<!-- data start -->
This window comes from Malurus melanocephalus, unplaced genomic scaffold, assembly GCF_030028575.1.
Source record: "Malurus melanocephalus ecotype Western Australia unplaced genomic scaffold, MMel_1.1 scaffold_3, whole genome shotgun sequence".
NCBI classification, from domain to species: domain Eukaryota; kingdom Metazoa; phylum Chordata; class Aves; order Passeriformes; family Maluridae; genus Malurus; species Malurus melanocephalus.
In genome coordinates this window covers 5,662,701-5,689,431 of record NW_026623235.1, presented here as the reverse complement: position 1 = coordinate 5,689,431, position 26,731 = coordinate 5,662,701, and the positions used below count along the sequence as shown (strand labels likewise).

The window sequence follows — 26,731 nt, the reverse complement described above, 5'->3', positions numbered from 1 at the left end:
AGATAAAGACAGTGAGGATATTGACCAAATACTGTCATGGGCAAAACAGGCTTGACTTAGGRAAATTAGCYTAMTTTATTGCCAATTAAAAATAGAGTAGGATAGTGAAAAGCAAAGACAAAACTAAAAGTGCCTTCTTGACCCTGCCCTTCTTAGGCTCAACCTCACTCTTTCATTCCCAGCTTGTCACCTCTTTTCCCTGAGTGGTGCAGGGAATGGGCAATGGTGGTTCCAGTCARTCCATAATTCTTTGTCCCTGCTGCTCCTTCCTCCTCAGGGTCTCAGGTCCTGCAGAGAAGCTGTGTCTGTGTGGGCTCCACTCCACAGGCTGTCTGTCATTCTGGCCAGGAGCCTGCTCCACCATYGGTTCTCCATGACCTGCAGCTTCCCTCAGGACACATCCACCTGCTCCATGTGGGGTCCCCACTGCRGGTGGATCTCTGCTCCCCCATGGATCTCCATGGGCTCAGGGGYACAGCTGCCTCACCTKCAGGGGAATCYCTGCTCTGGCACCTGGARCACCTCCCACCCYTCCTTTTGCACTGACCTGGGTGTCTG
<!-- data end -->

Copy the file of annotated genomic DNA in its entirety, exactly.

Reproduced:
This window comes from Malurus melanocephalus, unplaced genomic scaffold, assembly GCF_030028575.1.
Source record: "Malurus melanocephalus ecotype Western Australia unplaced genomic scaffold, MMel_1.1 scaffold_3, whole genome shotgun sequence".
NCBI classification, from domain to species: domain Eukaryota; kingdom Metazoa; phylum Chordata; class Aves; order Passeriformes; family Maluridae; genus Malurus; species Malurus melanocephalus.
In genome coordinates this window covers 5,662,701-5,689,431 of record NW_026623235.1, presented here as the reverse complement: position 1 = coordinate 5,689,431, position 26,731 = coordinate 5,662,701, and the positions used below count along the sequence as shown (strand labels likewise).

The window sequence follows — 26,731 nt, the reverse complement described above, 5'->3', positions numbered from 1 at the left end:
AGATAAAGACAGTGAGGATATTGACCAAATACTGTCATGGGCAAAACAGGCTTGACTTAGGRAAATTAGCYTAMTTTATTGCCAATTAAAAATAGAGTAGGATAGTGAAAAGCAAAGACAAAACTAAAAGTGCCTTCTTGACCCTGCCCTTCTTAGGCTCAACCTCACTCTTTCATTCCCAGCTTGTCACCTCTTTTCCCTGAGTGGTGCAGGGAATGGGCAATGGTGGTTCCAGTCARTCCATAATTCTTTGTCCCTGCTGCTCCTTCCTCCTCAGGGTCTCAGGTCCTGCAGAGAAGCTGTGTCTGTGTGGGCTCCACTCCACAGGCTGTCTGTCATTCTGGCCAGGAGCCTGCTCCACCATYGGTTCTCCATGACCTGCAGCTTCCCTCAGGACACATCCACCTGCTCCATGTGGGGTCCCCACTGCRGGTGGATCTCTGCTCCCCCATGGATCTCCATGGGCTCAGGGGYACAGCTGCCTCACCTKCAGGGGAATCYCTGCTCTGGCACCTGGARCACCTCCCACCCYTCCTTTTGCACTGACCTGGGTGTCTG